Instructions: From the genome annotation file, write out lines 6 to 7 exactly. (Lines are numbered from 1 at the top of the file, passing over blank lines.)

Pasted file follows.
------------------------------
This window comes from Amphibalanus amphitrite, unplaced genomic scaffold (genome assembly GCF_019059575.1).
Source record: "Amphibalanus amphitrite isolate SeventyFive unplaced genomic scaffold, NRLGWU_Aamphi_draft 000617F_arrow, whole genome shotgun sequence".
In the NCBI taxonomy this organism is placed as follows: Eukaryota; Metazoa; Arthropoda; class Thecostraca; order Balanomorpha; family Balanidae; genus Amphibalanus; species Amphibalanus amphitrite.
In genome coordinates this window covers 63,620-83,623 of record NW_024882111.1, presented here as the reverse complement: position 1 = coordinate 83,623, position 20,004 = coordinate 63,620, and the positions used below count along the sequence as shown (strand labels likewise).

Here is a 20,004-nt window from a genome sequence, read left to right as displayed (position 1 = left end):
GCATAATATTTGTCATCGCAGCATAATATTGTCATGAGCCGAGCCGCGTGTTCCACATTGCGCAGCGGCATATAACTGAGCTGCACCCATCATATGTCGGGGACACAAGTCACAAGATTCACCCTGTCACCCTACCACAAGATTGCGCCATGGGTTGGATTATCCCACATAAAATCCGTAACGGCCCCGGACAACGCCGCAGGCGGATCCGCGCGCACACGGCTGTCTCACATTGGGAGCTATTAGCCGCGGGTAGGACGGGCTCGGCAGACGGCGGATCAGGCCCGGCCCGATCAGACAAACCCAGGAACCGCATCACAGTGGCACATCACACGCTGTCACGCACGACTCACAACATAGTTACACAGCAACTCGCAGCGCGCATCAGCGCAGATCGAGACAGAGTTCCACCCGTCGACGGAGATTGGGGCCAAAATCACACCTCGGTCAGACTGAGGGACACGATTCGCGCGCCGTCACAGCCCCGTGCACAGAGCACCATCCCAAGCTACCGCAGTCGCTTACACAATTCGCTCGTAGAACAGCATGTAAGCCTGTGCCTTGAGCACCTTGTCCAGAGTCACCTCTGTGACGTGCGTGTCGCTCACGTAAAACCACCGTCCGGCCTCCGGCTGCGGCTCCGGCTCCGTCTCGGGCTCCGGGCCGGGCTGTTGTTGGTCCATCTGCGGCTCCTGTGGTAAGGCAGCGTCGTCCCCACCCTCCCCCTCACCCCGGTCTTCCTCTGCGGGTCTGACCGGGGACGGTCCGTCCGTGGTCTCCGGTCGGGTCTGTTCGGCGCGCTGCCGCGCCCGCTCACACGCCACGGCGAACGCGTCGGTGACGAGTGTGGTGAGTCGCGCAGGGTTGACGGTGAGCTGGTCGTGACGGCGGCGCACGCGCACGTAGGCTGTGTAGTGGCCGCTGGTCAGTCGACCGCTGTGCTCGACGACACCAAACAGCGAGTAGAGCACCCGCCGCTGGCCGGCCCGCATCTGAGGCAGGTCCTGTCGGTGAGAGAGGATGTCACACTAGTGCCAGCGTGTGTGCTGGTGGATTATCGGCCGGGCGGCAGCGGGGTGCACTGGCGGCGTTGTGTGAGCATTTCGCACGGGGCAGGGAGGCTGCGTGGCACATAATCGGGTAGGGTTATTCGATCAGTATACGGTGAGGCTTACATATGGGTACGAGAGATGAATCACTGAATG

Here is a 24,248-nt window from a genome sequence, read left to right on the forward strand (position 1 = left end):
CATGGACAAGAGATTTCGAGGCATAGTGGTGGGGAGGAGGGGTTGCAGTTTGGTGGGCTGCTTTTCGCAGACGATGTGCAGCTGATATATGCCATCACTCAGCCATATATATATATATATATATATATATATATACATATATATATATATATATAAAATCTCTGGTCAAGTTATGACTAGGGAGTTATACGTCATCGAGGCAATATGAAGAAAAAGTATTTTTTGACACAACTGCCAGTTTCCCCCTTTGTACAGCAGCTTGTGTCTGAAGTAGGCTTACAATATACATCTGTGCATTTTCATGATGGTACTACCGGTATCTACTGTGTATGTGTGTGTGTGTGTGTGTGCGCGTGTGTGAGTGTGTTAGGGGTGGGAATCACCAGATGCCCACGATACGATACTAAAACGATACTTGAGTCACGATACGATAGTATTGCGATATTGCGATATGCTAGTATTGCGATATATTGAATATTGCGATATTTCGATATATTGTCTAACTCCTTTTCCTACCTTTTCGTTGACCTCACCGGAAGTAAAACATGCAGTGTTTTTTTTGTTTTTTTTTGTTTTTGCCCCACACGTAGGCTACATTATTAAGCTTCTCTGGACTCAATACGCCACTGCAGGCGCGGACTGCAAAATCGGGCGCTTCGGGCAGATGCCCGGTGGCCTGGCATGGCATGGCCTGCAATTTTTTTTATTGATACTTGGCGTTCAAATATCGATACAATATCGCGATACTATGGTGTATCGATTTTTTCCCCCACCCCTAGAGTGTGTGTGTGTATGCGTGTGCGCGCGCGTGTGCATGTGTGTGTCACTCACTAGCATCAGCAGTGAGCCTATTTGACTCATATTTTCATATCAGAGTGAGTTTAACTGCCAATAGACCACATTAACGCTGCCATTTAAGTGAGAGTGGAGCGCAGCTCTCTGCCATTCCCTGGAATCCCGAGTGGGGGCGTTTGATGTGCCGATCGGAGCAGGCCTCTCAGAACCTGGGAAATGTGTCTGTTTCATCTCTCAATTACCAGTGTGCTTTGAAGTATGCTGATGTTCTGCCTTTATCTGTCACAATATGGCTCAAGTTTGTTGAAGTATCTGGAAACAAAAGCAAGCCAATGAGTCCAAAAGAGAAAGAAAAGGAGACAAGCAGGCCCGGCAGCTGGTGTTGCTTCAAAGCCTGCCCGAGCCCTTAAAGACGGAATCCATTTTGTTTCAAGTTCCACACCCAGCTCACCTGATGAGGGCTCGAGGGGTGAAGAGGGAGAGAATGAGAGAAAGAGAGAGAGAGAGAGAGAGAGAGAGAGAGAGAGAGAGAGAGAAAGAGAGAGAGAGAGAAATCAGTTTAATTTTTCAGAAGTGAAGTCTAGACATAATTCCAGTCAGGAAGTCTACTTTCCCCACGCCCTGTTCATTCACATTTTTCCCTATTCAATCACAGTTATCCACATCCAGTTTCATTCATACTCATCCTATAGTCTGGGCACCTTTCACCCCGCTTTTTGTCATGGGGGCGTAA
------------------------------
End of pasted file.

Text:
GCATAATATTTGTCATCGCAGCATAATATTGTCATGAGCCGAGCCGCGTGTTCCACATTGCGCAGCGGCATATAACTGAGCTGCACCCATCATATGTCGGGGACACAAGTCACAAGATTCACCCTGTCACCCTACCACAAGATTGCGCCATGGGTTGGATTATCCCACATAAAATCCGTAACGGCCCCGGACAACGCCGCAGGCGGATCCGCGCGCACACGGCTGTCTCACATTGGGAGCTATTAGCCGCGGGTAGGACGGGCTCGGCAGACGGCGGATCAGGCCCGGCCCGATCAGACAAACCCAGGAACCGCATCACAGTGGCACATCACACGCTGTCACGCACGACTCACAACATAGTTACACAGCAACTCGCAGCGCGCATCAGCGCAGATCGAGACAGAGTTCCACCCGTCGACGGAGATTGGGGCCAAAATCACACCTCGGTCAGACTGAGGGACACGATTCGCGCGCCGTCACAGCCCCGTGCACAGAGCACCATCCCAAGCTACCGCAGTCGCTTACACAATTCGCTCGTAGAACAGCATGTAAGCCTGTGCCTTGAGCACCTTGTCCAGAGTCACCTCTGTGACGTGCGTGTCGCTCACGTAAAACCACCGTCCGGCCTCCGGCTGCGGCTCCGGCTCCGTCTCGGGCTCCGGGCCGGGCTGTTGTTGGTCCATCTGCGGCTCCTGTGGTAAGGCAGCGTCGTCCCCACCCTCCCCCTCACCCCGGTCTTCCTCTGCGGGTCTGACCGGGGACGGTCCGTCCGTGGTCTCCGGTCGGGTCTGTTCGGCGCGCTGCCGCGCCCGCTCACACGCCACGGCGAACGCGTCGGTGACGAGTGTGGTGAGTCGCGCAGGGTTGACGGTGAGCTGGTCGTGACGGCGGCGCACGCGCACGTAGGCTGTGTAGTGGCCGCTGGTCAGTCGACCGCTGTGCTCGACGACACCAAACAGCGAGTAGAGCACCCGCCGCTGGCCGGCCCGCATCTGAGGCAGGTCCTGTCGGTGAGAGAGGATGTCACACTAGTGCCAGCGTGTGTGCTGGTGGATTATCGGCCGGGCGGCAGCGGGGTGCACTGGCGGCGTTGTGTGAGCATTTCGCACGGGGCAGGGAGGCTGCGTGGCACATAATCGGGTAGGGTTATTCGATCAGTATACGGTGAGGCTTACATATGGGTACGAGAGATGAATCACTGAATG

Here is a 24,248-nt window from a genome sequence, read left to right on the forward strand (position 1 = left end):